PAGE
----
Trying to do a research on C-drama subtitle translation.

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MovieMonster
Posts: 2
Joined: Dec 3rd, '20, 01:23

Trying to do a research on C-drama subtitle translation.

Post by MovieMonster » Dec 3rd, '20, 01:30

To find out the problems in C-drama subtitle translation and to produce better subtitles, our group is now trying to do a research on translation quality. Since we need native speakers' evaluation so much, if you find the questionnaire meaningful, we hope you could share the link to your friends who are also interested in C-drama. Thanks a million!

Here is the link. https://www.surveymonkey.com/r/852VKRH

MovieMonster
Posts: 2
Joined: Dec 3rd, '20, 01:23

Re: Trying to do a research on C-drama subtitle translation.

Post by MovieMonster » Dec 5th, '20, 01:41

just desire for more responses

Nudafu
Posts: 2
Joined: Jul 21st, '21, 09:57
Australia

Re: Trying to do a research on C-drama subtitle translation.

Post by Nudafu » Jul 22nd, '21, 06:38

Without the survey, I can suggest the challenges to C-drama subtitle translating. Let's split this to modern and historical dramas. I won't comment on modern dramas because I don't subtitle modern C-dramas. Nor do I ever intend to. Simply not an interest of mine.

As to historical C-dramas, the existing non-professional software for translating Classical Chinese (the form of Chinese that historical C-dramas try and abide by) is still a long way from being usable for translating without heavy editing. Solution: if your group doesn't already use it, get Pleco. It's a free app. But you'll need to pay for downloading the Classical Chinese dictionaries. I don't solely rely on it but I know it is favoured by even professional translators.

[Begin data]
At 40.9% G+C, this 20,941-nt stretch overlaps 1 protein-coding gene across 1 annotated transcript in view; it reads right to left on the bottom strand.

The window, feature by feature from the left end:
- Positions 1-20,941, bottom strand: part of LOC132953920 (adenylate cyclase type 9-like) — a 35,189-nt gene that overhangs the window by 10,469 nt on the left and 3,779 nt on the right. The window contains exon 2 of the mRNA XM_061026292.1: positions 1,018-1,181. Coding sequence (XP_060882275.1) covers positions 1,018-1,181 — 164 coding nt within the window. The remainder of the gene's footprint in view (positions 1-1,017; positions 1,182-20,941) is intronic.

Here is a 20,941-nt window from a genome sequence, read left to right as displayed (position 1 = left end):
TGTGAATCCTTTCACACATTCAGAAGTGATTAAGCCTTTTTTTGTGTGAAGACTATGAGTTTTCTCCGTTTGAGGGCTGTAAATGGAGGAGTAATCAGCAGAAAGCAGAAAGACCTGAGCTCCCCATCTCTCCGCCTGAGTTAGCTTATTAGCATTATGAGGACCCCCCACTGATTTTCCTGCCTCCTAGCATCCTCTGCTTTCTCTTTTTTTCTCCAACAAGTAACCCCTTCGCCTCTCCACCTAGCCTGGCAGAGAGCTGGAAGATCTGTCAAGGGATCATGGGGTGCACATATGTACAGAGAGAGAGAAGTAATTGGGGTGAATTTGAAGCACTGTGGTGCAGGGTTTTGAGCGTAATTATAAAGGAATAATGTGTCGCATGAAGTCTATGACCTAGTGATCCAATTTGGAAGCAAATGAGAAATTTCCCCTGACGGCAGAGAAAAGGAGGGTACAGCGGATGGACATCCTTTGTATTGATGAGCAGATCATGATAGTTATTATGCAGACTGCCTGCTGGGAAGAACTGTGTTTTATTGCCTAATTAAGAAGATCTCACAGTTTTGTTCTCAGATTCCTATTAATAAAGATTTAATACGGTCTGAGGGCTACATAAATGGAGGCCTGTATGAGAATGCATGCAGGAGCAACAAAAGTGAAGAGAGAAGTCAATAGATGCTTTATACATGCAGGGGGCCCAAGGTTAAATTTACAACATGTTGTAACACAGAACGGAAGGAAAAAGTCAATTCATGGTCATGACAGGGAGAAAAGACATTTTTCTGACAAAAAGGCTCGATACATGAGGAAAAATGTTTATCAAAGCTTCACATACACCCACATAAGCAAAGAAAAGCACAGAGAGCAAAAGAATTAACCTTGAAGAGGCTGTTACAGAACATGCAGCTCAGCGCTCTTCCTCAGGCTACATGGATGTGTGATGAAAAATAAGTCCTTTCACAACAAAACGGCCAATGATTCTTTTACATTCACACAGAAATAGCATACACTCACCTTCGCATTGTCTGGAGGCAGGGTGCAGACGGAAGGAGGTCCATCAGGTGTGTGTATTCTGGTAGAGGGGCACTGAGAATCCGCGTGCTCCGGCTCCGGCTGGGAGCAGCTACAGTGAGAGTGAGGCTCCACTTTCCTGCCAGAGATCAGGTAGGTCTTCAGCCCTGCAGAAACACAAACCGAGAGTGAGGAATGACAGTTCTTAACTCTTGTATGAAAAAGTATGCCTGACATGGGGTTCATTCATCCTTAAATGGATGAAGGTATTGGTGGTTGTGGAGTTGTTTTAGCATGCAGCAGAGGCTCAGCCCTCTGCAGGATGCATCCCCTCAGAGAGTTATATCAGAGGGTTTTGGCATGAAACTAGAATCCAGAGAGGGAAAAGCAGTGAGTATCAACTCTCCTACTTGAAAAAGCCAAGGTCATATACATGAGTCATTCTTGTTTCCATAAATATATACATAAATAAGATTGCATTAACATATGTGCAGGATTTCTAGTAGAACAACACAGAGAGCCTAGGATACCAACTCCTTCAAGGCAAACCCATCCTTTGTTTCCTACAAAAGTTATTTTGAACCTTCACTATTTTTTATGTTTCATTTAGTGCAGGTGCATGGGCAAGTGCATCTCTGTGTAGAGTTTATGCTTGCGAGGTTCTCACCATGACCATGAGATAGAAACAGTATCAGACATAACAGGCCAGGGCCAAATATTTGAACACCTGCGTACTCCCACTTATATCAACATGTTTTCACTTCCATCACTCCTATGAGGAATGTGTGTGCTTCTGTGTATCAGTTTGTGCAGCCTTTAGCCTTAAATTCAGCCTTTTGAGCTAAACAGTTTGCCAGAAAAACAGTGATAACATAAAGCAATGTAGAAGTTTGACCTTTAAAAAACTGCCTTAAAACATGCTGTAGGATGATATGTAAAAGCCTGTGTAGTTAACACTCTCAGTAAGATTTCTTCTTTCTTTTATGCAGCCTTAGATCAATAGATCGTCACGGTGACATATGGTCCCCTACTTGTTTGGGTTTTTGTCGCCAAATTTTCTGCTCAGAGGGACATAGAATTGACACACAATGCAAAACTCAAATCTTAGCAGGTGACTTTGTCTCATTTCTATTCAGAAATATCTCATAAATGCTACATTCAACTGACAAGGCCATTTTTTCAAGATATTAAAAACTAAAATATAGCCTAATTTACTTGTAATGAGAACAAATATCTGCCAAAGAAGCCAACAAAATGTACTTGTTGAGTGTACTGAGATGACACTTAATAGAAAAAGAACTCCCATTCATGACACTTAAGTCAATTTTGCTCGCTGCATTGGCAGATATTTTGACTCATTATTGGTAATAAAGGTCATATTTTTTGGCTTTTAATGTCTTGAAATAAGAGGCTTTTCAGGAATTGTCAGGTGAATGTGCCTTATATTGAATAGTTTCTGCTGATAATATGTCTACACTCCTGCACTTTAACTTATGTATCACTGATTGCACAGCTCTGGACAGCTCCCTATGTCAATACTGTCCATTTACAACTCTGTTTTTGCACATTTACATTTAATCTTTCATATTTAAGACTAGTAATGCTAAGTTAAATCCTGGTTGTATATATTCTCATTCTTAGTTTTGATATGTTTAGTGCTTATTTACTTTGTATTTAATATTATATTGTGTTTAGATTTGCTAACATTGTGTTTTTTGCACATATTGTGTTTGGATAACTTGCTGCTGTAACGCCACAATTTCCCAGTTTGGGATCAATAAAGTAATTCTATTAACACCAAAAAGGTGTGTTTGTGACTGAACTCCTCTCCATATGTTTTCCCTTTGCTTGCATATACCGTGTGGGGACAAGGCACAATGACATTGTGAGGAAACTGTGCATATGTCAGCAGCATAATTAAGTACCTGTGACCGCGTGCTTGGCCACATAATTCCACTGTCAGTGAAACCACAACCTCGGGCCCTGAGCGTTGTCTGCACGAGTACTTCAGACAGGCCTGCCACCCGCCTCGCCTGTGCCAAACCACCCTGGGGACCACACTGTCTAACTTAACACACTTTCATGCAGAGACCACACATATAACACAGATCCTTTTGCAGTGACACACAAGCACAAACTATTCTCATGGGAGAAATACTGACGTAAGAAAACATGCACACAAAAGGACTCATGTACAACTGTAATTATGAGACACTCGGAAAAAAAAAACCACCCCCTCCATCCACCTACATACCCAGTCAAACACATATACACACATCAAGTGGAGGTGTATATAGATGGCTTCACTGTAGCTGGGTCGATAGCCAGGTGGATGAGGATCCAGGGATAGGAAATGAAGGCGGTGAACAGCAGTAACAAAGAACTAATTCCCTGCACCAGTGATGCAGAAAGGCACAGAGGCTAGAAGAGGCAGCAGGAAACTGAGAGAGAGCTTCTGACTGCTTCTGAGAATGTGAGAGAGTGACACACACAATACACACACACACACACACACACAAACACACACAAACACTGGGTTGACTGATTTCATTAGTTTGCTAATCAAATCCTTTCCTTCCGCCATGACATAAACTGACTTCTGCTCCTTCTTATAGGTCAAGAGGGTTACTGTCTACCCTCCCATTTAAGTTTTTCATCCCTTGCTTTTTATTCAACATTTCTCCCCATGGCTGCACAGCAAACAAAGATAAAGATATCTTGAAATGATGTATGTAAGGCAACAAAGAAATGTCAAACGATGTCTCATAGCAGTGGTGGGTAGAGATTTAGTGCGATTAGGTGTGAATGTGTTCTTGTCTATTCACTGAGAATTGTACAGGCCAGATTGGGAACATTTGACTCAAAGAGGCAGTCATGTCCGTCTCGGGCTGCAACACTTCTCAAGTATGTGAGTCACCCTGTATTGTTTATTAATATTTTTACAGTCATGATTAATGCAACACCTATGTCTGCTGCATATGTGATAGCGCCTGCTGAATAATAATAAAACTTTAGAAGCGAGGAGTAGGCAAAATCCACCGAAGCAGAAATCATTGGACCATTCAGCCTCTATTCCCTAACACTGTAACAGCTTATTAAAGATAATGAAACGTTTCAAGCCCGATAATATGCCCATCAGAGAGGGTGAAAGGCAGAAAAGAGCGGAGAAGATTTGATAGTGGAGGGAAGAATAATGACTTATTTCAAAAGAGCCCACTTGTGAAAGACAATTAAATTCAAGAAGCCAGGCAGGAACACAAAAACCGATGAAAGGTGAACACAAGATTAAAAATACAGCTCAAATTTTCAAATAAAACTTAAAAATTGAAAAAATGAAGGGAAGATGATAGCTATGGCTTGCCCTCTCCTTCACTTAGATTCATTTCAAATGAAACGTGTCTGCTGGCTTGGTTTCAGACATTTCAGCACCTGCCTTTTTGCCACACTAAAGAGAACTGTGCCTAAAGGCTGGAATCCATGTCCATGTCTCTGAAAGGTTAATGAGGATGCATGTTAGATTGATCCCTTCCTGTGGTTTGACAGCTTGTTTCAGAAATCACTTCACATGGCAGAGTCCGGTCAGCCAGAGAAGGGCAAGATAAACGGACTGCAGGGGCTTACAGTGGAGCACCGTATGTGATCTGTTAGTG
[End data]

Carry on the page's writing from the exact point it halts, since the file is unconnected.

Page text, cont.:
Court dramas like The Rise of Pheonixes/Tian Sheng Chang Ge will be particularly challenging because it's not merely the language, it's the prose-like quality of the wording. Translating prose and poetry is going to be challenging in any language for obvious reasons. Solution: a tad difficult. Ideally, the group finds a translator who grasps Chinese and English prose. And have the ability to adapt English prose to plain English. There are more people who get plain English compared to English poetry. Best to write for what is clearly and easily understood by the audience.

Fantasy wuxia has it's problems due to terms and ideas referencing Daoist, Buddhist, and Classical literature e.g. Mountain and Seas Classic/Shan Hai Jing. Solution: this is surprisingly easy. A lot of explanations for the terms and ideas can be found on Baidu. It will be an advantage if your translator is familiar with philosophical concepts - it makes understanding Daoist and Buddhist content easier, which makes the translation workflow ideally quicker.

Then there are characters of status referring to themselves and being referred to in the 3rd person. While I see borrowing from English peerage titles, I've never seen anything that quite grasps the unique way it is meant to be used in historical Chinese etiquette. Does this matter? I think it does because how a character is referenced may change the way we perceive them and their relationship to the story. Solution: admittedly, I don't believe I could do better than what has already been used. An emperor announcing: "The One Alone sees fit to execute this criminal", just sounds plain weird to me in English. I will chalk this down to organic differences between Chinese and English that loses things in translation.

An overall factor affecting translating quality is the quality of the English. Audiences don't judge translating quality; if they could, they wouldn't need translating in the first place. What is judged is the experience of reading the subtitle. And this relies on how well the English is written. Solution: simply edit the English. If one of the marks of a professional translator - assuming the output language is English - is the ability to produce well written English, there is your answer to high quality translations.

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